Car dealer ordered to pay charity €2,000 for merger misstep
Spirit Ford owner Armalou Holdings failed to get regulator’s approval to take over rival
CCPC chairwoman Isolde Goggin warned that there was potential for considerable harm to the market if transactions were allowed to go ahead without approval. Photograph: Eric Luke
A leading car dealer must pay €2,000 to charity after pleading guilty to breaking competition law by failing to get the regulator’s approval to take over a rival.
Spirit Ford owner Armalou Holdings faced the first prosecution of its kind yesterday for buying rival Lillis-O’Donnell Motor Company in 2015 before getting the Competition and Consumer Protection Commission’s (CCPC) approval.
Judge Anthony Halpin ordered Armalou to pay €2,000 to Dublin charity Little Flower Penny Dinners and imposed the Probation Act for one year after the company pleaded guilty to six breaches of mergers law.
Since 2014, parties must notify takeovers or mergers involving businesses with a yearly turnover of €3 million or more to the CCPC for approval before they can go ahead. Armalou’s sales in 2015 were €157 million.
Failure to do this, known as “gun jumping”, is a crime for which offenders can be fined between €3,000 on summary conviction and up to €250,000 if they are tried on indictment, that is before a jury.
Armalou took over Lillis-O’Donnell in December 2015. The pair agreed the deal in early 2014, but had to wait for more than a year for banks to agree to restructure the businesses’ loans.
In the interim, competition law changed, reducing the threshold for notifying transactions to the regulator to €3 million. Armalou maintained that there was a misunderstanding between its lawyers and financial advisors over which notification threshold applied.
The CCPC’s deputy director in charge of criminal enforcement, Joseph Walser, confirmed to the Dublin District Court that a third motor dealer told the commission of the Armalou-Lillis-O’Donnell transaction in late 2017. The commission began an investigation and interviewed the company’s directors under caution in January last year.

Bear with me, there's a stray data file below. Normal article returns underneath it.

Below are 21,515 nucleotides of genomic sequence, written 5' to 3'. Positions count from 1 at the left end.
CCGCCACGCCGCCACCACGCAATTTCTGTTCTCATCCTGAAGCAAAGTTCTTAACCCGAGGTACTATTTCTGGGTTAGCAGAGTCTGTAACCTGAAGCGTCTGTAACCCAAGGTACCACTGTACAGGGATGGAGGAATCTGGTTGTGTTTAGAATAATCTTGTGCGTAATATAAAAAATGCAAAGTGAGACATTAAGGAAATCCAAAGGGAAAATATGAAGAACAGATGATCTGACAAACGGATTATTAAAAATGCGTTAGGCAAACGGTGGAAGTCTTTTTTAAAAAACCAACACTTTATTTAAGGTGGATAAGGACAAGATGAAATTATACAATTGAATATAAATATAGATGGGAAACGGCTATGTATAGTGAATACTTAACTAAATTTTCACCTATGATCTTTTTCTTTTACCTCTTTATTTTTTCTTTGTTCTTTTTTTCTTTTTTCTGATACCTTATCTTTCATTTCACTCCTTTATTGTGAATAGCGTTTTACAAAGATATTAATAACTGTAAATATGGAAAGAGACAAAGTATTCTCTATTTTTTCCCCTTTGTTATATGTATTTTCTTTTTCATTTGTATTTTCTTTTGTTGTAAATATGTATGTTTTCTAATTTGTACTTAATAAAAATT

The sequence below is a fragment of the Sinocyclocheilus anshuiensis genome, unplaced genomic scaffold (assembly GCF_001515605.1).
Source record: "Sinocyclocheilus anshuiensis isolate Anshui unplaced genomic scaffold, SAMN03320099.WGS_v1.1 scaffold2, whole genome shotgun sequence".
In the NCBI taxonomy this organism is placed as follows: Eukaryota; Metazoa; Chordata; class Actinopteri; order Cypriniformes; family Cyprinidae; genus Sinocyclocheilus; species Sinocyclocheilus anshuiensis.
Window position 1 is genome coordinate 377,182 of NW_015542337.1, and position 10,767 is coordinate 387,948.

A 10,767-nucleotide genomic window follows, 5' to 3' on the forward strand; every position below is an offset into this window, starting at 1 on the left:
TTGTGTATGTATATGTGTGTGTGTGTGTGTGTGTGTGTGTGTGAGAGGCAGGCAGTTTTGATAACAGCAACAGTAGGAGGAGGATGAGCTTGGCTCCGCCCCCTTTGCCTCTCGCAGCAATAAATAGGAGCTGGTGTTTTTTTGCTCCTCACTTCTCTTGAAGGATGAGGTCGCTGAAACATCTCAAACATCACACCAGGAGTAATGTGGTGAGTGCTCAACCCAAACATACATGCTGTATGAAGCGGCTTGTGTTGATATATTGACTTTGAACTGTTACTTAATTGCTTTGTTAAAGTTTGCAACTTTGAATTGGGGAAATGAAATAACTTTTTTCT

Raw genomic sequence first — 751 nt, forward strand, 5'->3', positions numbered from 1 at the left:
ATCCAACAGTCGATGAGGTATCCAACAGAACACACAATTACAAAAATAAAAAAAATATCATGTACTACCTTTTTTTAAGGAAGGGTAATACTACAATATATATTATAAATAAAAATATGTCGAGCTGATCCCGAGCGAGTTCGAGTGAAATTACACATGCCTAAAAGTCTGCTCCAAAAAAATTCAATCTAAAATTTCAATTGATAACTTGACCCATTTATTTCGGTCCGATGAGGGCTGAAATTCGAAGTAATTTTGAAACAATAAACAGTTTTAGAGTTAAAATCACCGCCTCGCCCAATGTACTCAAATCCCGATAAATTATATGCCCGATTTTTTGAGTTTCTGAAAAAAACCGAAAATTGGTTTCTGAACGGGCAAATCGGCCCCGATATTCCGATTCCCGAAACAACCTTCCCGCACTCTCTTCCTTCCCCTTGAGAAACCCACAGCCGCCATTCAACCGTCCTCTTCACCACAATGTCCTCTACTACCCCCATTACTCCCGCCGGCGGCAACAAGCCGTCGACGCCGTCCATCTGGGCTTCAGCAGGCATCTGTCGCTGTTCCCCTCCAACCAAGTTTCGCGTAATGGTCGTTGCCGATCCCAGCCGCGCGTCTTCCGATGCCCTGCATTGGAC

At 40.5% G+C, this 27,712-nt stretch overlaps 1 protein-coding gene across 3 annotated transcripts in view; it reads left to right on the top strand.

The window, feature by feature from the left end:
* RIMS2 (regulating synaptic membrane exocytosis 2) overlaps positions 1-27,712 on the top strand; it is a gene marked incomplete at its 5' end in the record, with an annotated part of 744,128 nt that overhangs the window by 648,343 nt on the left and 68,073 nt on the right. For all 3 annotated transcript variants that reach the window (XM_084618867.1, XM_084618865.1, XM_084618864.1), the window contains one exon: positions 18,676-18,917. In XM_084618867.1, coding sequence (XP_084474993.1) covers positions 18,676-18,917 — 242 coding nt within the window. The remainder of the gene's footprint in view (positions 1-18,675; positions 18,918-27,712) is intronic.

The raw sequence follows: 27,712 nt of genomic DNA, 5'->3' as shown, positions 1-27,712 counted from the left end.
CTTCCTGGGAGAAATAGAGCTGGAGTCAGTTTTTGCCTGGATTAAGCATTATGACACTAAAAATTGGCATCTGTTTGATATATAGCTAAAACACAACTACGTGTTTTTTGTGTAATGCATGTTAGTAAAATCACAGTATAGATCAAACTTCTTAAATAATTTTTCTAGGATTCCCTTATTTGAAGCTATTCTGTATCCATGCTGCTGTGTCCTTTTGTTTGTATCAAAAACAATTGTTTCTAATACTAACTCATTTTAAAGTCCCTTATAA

In February 2018, the companies notified the deal to the CCPC, which cleared the transaction on the basis that it posed no threat to competition in any market for goods and services in the State.
Mr Walser agreed that the company had co-operated fully with the investigation and had complied with the obligation to notify the deal to the CCPC once it learned of the law.
Saying that a charitable donation was the best remedy, the judge noted that it was an “inadvertent rather than a wilful breach” of mergers law, which is designed to protect consumers.
“The CCPC advised that the transaction did not affect competition nor did it distort the market in this particular field,” he said. He added that Armalou had not come to the authorities’ attention before this.
Speaking afterwards, CCPC chairwoman Isolde Goggin warned that there was potential for considerable harm to the market if transactions were allowed to go ahead without approval.
“Today’s hearing is a strong reminder to businesses and legal practitioners that failing to notify a notifiable transaction is a criminal offence and it is essential that merging parties comply,” she said.
Armalou Holdings owns the Spirit chain of motor dealers in Dublin and OHM group, which imports and distributes Jaguar and Land Rover cars in the Republic . The court adjourned a similar hearing, involving Lillis-O’Donnell owner Airfield Villas Ltd, to May 3rd next.